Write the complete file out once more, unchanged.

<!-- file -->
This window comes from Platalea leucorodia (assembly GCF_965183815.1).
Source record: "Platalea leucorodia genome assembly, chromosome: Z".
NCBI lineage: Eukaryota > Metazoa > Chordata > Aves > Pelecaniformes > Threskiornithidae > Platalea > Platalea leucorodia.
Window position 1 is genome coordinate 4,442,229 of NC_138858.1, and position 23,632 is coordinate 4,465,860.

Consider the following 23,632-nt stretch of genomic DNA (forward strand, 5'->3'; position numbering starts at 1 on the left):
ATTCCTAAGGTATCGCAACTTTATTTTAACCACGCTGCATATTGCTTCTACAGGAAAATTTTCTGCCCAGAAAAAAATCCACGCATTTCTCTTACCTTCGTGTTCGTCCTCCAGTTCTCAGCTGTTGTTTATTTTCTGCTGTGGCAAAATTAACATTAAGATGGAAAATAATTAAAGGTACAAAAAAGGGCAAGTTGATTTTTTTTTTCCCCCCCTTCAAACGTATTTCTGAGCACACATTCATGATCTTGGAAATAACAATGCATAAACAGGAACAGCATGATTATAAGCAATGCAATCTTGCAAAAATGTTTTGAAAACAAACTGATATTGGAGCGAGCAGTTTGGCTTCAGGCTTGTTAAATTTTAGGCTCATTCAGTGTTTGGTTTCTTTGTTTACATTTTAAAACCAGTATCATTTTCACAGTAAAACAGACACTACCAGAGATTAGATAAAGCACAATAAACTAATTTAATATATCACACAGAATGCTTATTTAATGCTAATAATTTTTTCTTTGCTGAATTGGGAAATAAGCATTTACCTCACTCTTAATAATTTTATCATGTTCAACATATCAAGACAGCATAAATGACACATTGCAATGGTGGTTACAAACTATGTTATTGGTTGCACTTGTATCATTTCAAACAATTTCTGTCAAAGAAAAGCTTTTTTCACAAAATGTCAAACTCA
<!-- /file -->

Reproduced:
This window comes from Platalea leucorodia (assembly GCF_965183815.1).
Source record: "Platalea leucorodia genome assembly, chromosome: Z".
NCBI lineage: Eukaryota > Metazoa > Chordata > Aves > Pelecaniformes > Threskiornithidae > Platalea > Platalea leucorodia.
Window position 1 is genome coordinate 4,442,229 of NC_138858.1, and position 23,632 is coordinate 4,465,860.

Consider the following 23,632-nt stretch of genomic DNA (forward strand, 5'->3'; position numbering starts at 1 on the left):
ATTCCTAAGGTATCGCAACTTTATTTTAACCACGCTGCATATTGCTTCTACAGGAAAATTTTCTGCCCAGAAAAAAATCCACGCATTTCTCTTACCTTCGTGTTCGTCCTCCAGTTCTCAGCTGTTGTTTATTTTCTGCTGTGGCAAAATTAACATTAAGATGGAAAATAATTAAAGGTACAAAAAAGGGCAAGTTGATTTTTTTTTTCCCCCCCTTCAAACGTATTTCTGAGCACACATTCATGATCTTGGAAATAACAATGCATAAACAGGAACAGCATGATTATAAGCAATGCAATCTTGCAAAAATGTTTTGAAAACAAACTGATATTGGAGCGAGCAGTTTGGCTTCAGGCTTGTTAAATTTTAGGCTCATTCAGTGTTTGGTTTCTTTGTTTACATTTTAAAACCAGTATCATTTTCACAGTAAAACAGACACTACCAGAGATTAGATAAAGCACAATAAACTAATTTAATATATCACACAGAATGCTTATTTAATGCTAATAATTTTTTCTTTGCTGAATTGGGAAATAAGCATTTACCTCACTCTTAATAATTTTATCATGTTCAACATATCAAGACAGCATAAATGACACATTGCAATGGTGGTTACAAACTATGTTATTGGTTGCACTTGTATCATTTCAAACAATTTCTGTCAAAGAAAAGCTTTTTTCACAAAATGTCAAACTCA